Just some chick.
@William Reichard@facebook That's not the point of what's being said. The shocking thing about Amazon's conduct as a publisher (and retailer, and reviewer) of books is their imperial ignorance of (and total unconcern with) why one book might be worth more than another, or why anyone would care to read one.
As for monopolistic practices, the writing is on the wall there, too. Lots of it. But for one example: self-published authors aren't permitted to participate in the Kindle Unlimited program on Amazon unless they agree to give Amazon exclusive publishing rights.
Maybe it's the utter fragility of the painted, hurtling, sweating flesh in it against the hellscape and explosions and pole-dangling and spikes... every frame looks unsurvivable.
@Amber: authors are paid through Scribd and Oyster at rates negotiated with each publisher. The terms of those deals have not been made public, but we have heard no Hachette-style howls of mutiny, as with Amazon. The (very reasonable) terms agreed between Scribd and Oyster with the self-publisher Smashwords have been reported. So far it appears that authors and publishers are being treated relatively fairly at Scribd and Oyster.
Finally, neither Scribd nor Oyster (nor Netflix, come to that) appear to be attempting to acquire monopoly control of their respective industries.
@Amber Yetter@facebook Though the terms between publishers and Scribd and Oyster have not been made public, we have not heard any Hachette-style howling from any publisher with respect to these services, as we have with Amazon. Also, their arrangements with self-publisher Smashwords, which have been reported, indicate that authors are getting a reasonably fair shake at Oyster and Scribd.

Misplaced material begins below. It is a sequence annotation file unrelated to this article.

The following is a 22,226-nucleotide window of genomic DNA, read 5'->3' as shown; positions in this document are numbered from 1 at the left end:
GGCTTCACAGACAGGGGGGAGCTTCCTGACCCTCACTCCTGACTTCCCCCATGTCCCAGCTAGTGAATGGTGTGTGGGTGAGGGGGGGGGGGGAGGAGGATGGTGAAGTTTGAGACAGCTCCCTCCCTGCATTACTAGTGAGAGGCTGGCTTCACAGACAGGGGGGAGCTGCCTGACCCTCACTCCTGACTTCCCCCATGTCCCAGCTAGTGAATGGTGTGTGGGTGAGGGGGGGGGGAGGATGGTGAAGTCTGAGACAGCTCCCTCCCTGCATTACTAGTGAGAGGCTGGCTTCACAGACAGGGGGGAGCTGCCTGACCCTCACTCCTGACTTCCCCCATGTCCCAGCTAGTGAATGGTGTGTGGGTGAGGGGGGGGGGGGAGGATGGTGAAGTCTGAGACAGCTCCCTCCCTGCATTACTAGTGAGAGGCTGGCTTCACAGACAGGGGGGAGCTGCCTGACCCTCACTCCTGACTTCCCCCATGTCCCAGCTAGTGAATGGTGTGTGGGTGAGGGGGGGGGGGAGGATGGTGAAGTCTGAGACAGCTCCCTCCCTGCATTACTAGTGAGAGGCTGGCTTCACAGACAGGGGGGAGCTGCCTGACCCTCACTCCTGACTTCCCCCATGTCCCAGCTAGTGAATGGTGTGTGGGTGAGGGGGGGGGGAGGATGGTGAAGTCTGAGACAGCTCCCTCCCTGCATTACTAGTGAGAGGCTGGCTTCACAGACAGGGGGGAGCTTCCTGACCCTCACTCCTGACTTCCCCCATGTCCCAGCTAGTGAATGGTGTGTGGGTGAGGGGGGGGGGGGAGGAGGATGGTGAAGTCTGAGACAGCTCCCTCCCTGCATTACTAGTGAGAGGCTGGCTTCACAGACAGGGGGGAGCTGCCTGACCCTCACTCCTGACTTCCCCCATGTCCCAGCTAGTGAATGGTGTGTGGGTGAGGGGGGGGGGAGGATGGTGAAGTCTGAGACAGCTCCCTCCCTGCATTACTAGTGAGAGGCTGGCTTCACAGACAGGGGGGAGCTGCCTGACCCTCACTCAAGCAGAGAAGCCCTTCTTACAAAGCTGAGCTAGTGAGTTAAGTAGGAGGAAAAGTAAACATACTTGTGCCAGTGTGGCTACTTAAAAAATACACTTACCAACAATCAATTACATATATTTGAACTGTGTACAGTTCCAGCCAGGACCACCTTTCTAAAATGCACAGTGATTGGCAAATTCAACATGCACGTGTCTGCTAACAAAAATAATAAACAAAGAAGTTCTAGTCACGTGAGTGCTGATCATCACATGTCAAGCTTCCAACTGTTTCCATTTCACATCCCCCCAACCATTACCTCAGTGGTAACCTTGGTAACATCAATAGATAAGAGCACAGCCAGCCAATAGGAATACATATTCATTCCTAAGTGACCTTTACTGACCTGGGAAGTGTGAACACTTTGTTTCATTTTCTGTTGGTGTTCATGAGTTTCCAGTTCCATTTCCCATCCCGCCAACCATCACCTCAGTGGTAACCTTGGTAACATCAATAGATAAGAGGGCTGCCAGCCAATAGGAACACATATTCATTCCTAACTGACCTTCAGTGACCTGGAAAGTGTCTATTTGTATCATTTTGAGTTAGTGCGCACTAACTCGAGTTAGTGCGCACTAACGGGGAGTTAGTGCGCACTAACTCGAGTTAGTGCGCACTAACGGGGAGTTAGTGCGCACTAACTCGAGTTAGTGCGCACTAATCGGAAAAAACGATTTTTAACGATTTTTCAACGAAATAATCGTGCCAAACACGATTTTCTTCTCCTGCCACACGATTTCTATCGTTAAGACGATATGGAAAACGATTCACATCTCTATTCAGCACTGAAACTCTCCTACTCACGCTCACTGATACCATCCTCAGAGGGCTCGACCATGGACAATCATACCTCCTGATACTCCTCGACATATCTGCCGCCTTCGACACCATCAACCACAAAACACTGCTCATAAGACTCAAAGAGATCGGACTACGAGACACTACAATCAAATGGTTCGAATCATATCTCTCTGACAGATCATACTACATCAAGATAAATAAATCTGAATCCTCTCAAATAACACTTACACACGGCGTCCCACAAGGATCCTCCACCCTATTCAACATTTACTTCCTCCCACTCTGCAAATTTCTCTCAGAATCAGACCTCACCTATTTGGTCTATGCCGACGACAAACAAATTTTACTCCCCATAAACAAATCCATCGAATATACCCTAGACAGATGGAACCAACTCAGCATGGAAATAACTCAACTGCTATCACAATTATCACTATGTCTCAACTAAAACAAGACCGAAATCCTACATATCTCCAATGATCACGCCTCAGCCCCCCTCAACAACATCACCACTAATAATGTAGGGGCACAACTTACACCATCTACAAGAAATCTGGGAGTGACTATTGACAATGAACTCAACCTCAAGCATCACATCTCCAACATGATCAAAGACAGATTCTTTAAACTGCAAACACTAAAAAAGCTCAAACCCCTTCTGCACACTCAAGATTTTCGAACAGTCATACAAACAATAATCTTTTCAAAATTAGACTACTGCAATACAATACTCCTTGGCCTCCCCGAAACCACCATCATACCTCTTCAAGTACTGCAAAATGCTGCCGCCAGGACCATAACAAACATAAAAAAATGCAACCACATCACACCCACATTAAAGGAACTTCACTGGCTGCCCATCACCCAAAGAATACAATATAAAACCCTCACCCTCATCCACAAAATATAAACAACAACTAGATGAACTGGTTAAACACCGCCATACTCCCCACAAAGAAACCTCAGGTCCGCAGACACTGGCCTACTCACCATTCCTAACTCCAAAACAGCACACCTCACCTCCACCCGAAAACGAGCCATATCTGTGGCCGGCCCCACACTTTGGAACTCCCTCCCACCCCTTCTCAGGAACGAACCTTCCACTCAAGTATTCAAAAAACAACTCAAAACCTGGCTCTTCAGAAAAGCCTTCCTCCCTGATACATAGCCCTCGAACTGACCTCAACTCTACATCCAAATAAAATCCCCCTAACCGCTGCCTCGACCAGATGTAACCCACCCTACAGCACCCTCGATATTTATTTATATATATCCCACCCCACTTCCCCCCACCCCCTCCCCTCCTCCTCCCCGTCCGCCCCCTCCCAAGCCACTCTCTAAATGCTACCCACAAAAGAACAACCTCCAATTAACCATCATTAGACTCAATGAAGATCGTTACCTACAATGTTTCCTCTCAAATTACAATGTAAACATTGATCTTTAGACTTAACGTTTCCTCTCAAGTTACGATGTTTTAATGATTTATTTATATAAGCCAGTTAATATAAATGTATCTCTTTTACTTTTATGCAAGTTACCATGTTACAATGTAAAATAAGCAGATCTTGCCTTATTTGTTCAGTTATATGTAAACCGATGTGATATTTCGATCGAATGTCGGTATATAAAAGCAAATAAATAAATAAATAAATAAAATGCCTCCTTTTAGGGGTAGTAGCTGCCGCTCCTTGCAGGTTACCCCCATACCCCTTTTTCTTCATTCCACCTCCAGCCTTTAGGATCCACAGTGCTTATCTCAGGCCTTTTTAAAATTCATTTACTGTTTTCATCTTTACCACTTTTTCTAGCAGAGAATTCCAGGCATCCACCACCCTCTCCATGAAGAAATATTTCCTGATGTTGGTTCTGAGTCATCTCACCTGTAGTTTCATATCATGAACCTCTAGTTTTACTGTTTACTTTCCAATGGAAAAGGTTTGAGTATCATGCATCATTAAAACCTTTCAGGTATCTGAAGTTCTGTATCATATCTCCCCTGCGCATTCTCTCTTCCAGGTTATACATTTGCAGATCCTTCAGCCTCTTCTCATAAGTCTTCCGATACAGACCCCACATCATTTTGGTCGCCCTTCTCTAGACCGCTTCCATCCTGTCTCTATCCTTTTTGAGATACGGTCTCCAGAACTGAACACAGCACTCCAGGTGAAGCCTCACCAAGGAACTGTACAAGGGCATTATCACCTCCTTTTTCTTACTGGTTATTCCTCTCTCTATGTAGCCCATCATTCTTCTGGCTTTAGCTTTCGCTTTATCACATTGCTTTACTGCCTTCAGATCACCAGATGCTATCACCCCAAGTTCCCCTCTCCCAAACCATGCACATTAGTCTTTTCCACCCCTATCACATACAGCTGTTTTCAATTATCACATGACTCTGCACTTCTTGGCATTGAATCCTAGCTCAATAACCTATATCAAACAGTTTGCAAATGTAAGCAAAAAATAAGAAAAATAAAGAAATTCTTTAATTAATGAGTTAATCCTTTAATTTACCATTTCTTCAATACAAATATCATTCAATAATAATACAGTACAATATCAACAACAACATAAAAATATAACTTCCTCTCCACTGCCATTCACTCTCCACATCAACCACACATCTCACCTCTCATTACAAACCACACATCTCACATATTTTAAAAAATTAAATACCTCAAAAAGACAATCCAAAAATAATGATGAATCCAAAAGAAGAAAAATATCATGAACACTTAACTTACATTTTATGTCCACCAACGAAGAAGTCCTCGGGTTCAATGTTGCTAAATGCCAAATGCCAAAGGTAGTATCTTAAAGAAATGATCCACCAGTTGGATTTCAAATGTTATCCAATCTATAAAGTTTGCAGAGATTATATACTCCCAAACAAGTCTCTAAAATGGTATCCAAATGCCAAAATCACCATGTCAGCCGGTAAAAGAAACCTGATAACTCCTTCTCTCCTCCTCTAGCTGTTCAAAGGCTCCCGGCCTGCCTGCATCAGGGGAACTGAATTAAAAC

Finally, neither Oyster nor Scribd (nor Netflix, come to that) appear to be attempting to corner whole markets.
@Russell Miller@facebook you are absolutely CORRECT about the need for copyright reform, for sound recordings and everything else. However, the Librivox audiobooks referred to above are all donated by volunteers, and all in the public domain.
@Zh the links are on the Powell's website, and my Kobo page at this very instant reads: "Welcome, Powell's Books Customers". The point in any case is that there are other places, not Amazon, where you can buy eBooks. B&N, Kobo, whatever.
@Zh the nonparticipation of the Big Five publishing houses in Kindle Unlimited was very widely reported.
@Zh Powell's is affiliated with Kobo; your Kobo purchases pass through the Powell's site (or other affiliate); you can read Kobo books on Kindle using their Android app.
@carpetblogger that is not true. You can buy e-books at Powell's and a lot of other places that are not Amazon.
--stop buying peanut butter there! or yoga mats, for pete's sake go to a store.